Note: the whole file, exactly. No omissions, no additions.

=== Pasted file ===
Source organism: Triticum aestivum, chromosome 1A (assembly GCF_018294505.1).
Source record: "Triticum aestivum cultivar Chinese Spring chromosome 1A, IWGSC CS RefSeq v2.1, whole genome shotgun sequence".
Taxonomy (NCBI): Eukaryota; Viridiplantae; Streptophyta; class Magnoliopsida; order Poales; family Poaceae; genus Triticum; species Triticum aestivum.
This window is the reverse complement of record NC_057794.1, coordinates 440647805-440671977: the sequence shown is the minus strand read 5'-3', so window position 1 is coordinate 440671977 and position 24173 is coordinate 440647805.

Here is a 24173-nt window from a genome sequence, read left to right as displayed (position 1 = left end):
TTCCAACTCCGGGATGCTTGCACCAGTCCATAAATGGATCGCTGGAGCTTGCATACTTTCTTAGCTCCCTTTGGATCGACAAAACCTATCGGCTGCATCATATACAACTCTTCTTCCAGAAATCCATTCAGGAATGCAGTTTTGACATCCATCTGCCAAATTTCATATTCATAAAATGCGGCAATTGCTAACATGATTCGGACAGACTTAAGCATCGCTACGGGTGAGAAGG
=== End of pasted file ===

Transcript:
Source organism: Triticum aestivum, chromosome 1A (assembly GCF_018294505.1).
Source record: "Triticum aestivum cultivar Chinese Spring chromosome 1A, IWGSC CS RefSeq v2.1, whole genome shotgun sequence".
Taxonomy (NCBI): Eukaryota; Viridiplantae; Streptophyta; class Magnoliopsida; order Poales; family Poaceae; genus Triticum; species Triticum aestivum.
This window is the reverse complement of record NC_057794.1, coordinates 440647805-440671977: the sequence shown is the minus strand read 5'-3', so window position 1 is coordinate 440671977 and position 24173 is coordinate 440647805.

Here is a 24173-nt window from a genome sequence, read left to right as displayed (position 1 = left end):
TTCCAACTCCGGGATGCTTGCACCAGTCCATAAATGGATCGCTGGAGCTTGCATACTTTCTTAGCTCCCTTTGGATCGACAAAACCTATCGGCTGCATCATATACAACTCTTCTTCCAGAAATCCATTCAGGAATGCAGTTTTGACATCCATCTGCCAAATTTCATATTCATAAAATGCGGCAATTGCTAACATGATTCGGACAGACTTAAGCATCGCTACGGGTGAGAAGG